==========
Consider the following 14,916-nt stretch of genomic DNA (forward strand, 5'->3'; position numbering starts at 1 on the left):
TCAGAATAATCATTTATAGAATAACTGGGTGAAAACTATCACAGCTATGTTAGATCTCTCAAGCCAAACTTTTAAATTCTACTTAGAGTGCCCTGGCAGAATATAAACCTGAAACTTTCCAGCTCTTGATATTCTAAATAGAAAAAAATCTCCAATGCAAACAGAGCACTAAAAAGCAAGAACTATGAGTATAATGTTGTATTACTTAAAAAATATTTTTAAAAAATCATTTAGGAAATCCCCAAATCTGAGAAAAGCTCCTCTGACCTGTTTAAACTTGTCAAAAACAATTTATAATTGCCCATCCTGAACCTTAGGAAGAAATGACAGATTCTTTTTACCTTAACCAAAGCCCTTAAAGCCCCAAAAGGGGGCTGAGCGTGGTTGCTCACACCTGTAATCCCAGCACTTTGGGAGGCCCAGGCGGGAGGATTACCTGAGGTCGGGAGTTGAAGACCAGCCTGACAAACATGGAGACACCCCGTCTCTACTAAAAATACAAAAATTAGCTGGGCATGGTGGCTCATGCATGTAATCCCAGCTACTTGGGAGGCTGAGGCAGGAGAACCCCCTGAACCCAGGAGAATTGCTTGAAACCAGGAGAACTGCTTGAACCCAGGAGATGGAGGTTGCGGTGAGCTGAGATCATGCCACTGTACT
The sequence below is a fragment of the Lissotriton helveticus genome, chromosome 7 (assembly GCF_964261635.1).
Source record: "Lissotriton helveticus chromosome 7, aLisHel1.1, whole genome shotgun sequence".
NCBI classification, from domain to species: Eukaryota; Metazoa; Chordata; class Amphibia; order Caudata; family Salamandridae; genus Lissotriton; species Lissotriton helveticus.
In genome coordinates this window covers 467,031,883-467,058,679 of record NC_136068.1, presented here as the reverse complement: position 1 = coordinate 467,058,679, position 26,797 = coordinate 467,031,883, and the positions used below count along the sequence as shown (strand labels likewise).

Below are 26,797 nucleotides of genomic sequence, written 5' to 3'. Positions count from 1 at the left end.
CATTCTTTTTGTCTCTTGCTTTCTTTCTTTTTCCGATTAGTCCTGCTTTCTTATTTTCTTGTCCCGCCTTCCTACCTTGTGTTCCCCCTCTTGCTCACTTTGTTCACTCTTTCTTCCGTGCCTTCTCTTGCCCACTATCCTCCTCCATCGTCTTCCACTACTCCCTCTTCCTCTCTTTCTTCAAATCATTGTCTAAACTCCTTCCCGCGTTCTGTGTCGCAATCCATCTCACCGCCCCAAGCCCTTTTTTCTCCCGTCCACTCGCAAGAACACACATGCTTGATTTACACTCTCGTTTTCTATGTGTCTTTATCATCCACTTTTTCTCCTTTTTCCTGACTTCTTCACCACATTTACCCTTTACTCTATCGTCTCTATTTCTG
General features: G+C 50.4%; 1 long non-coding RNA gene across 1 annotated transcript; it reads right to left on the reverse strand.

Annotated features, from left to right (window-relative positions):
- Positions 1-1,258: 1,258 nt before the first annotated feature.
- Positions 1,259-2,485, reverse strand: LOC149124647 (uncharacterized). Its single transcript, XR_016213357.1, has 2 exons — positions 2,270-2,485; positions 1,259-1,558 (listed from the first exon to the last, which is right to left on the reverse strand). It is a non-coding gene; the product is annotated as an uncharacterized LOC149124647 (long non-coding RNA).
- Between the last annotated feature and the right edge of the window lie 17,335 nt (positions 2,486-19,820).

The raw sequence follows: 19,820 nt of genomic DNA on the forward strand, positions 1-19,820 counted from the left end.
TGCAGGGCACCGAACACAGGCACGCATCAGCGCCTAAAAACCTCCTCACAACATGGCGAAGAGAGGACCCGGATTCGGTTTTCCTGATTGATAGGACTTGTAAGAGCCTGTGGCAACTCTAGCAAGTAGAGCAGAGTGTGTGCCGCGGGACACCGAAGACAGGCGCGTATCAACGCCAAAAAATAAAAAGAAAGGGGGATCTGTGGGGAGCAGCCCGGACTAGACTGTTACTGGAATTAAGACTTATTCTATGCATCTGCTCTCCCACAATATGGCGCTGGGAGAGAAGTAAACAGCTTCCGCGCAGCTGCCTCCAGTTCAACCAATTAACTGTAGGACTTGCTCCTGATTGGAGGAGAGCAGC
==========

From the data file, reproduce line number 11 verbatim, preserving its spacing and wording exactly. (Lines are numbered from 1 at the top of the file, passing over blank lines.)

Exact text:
- Positions 1-1,258: 1,258 nt before the first annotated feature.